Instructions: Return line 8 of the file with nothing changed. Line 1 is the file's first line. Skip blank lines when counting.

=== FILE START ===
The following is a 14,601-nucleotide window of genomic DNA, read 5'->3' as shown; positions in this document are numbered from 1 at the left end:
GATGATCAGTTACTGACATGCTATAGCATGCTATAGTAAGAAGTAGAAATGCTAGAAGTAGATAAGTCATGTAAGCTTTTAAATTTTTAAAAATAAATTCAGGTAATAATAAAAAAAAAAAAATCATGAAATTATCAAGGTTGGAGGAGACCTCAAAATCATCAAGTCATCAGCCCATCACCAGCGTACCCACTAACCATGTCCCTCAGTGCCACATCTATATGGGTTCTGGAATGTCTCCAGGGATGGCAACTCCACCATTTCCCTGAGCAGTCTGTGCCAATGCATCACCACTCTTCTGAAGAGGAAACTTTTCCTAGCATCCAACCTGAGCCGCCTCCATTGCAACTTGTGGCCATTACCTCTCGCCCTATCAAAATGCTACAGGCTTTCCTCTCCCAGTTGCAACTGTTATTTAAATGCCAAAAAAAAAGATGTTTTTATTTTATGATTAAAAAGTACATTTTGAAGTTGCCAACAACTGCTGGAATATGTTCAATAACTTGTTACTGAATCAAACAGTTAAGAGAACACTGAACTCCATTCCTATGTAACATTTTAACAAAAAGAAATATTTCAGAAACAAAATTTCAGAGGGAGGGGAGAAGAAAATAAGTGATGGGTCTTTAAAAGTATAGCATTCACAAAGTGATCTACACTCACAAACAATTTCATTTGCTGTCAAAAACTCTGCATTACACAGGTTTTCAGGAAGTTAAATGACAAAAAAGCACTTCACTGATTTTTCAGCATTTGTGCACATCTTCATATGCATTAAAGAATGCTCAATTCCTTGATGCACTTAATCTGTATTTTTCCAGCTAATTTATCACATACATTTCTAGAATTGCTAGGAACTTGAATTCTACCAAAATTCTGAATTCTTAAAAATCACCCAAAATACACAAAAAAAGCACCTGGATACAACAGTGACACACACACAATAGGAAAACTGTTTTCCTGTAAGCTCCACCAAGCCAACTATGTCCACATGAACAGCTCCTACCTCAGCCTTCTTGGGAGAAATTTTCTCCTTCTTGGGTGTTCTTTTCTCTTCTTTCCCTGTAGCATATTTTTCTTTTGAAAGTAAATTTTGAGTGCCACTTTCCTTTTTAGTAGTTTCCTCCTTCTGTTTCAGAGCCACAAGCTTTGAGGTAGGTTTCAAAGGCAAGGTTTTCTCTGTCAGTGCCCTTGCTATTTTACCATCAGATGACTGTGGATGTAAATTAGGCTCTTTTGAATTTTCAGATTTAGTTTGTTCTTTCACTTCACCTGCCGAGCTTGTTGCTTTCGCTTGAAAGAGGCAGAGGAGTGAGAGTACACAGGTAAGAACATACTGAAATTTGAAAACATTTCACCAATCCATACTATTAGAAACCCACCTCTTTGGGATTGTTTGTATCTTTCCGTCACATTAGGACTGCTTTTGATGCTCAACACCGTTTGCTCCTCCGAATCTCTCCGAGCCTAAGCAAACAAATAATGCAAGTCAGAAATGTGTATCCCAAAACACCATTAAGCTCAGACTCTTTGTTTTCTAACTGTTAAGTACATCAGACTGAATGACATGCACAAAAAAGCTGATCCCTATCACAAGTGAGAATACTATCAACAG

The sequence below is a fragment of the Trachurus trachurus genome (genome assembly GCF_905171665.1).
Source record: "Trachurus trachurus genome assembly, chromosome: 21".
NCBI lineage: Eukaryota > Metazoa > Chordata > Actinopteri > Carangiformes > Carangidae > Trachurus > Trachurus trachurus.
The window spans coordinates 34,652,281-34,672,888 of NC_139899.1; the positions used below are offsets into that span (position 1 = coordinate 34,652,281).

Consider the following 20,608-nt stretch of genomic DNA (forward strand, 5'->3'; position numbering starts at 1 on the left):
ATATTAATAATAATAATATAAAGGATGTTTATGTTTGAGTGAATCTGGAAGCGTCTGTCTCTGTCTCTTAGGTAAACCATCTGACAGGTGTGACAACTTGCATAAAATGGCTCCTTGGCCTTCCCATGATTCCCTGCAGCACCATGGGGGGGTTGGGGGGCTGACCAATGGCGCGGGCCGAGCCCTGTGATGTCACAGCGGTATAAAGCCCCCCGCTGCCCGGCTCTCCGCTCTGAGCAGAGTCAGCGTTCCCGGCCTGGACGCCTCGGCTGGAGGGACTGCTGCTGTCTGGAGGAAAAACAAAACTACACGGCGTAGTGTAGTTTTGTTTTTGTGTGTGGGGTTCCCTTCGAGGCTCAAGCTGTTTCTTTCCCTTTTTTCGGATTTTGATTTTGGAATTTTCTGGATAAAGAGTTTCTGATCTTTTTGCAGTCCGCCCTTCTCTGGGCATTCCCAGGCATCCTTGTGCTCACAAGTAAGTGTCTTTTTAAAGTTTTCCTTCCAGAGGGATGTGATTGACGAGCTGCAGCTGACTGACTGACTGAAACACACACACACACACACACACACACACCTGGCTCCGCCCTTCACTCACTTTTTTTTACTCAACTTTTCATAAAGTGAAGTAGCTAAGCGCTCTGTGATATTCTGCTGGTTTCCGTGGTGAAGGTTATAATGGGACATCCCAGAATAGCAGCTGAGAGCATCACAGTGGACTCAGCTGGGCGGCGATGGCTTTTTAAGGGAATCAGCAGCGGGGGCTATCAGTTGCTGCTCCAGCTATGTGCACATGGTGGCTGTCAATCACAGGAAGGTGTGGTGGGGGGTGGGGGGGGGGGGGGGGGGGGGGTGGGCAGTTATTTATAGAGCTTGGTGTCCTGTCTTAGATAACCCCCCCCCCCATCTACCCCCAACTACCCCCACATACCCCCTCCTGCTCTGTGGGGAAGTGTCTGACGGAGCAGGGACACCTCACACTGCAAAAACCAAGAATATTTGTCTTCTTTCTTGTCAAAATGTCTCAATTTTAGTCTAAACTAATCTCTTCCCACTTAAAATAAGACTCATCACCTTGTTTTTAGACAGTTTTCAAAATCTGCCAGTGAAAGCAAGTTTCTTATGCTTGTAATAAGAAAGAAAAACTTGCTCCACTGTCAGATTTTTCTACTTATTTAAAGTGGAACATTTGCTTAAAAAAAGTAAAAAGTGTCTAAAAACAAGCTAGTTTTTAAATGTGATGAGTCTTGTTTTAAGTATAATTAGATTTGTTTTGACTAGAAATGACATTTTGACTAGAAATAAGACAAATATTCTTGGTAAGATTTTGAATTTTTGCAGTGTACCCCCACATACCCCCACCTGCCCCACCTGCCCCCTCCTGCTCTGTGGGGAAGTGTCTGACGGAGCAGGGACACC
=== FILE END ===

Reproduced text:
ATATTAATAATAATAATATAAAGGATGTTTATGTTTGAGTGAATCTGGAAGCGTCTGTCTCTGTCTCTTAGGTAAACCATCTGACAGGTGTGACAACTTGCATAAAATGGCTCCTTGGCCTTCCCATGATTCCCTGCAGCACCATGGGGGGGTTGGGGGGCTGACCAATGGCGCGGGCCGAGCCCTGTGATGTCACAGCGGTATAAAGCCCCCCGCTGCCCGGCTCTCCGCTCTGAGCAGAGTCAGCGTTCCCGGCCTGGACGCCTCGGCTGGAGGGACTGCTGCTGTCTGGAGGAAAAACAAAACTACACGGCGTAGTGTAGTTTTGTTTTTGTGTGTGGGGTTCCCTTCGAGGCTCAAGCTGTTTCTTTCCCTTTTTTCGGATTTTGATTTTGGAATTTTCTGGATAAAGAGTTTCTGATCTTTTTGCAGTCCGCCCTTCTCTGGGCATTCCCAGGCATCCTTGTGCTCACAAGTAAGTGTCTTTTTAAAGTTTTCCTTCCAGAGGGATGTGATTGACGAGCTGCAGCTGACTGACTGACTGAAACACACACACACACACACACACACACACCTGGCTCCGCCCTTCACTCACTTTTTTTTACTCAACTTTTCATAAAGTGAAGTAGCTAAGCGCTCTGTGATATTCTGCTGGTTTCCGTGGTGAAGGTTATAATGGGACATCCCAGAATAGCAGCTGAGAGCATCACAGTGGACTCAGCTGGGCGGCGATGGCTTTTTAAGGGAATCAGCAGCGGGGGCTATCAGTTGCTGCTCCAGCTATGTGCACATGGTGGCTGTCAATCACAGGAAGGTGTGGTGGGGGGTGGGGGGGGGGGGGGGGGGGGGGTGGGCAGTTATTTATAGAGCTTGGTGTCCTGTCTTAGATAACCCCCCCCCCCATCTACCCCCAACTACCCCCACATACCCCCTCCTGCTCTGTGGGGAAGTGTCTGACGGAGCAGGGACACCTCACACTGCAAAAACCAAGAATATTTGTCTTCTTTCTTGTCAAAATGTCTCAATTTTAGTCTAAACTAATCTCTTCCCACTTAAAATAAGACTCATCACCTTGTTTTTAGACAGTTTTCAAAATCTGCCAGTGAAAGCAAGTTTCTTATGCTTGTAATAAGAAAGAAAAACTTGCTCCACTGTCAGATTTTTCTACTTATTTAAAGTGGAACATTTGCTTAAAAAAAGTAAAAAGTGTCTAAAAACAAGCTAGTTTTTAAATGTGATGAGTCTTGTTTTAAGTATAATTAGATTTGTTTTGACTAGAAATGACATTTTGACTAGAAATAAGACAAATATTCTTGGTAAGATTTTGAATTTTTGCAGTGTACCCCCACATACCCCCACCTGCCCCACCTGCCCCCTCCTGCTCTGTGGGGAAGTGTCTGACGGAGCAGGGACACC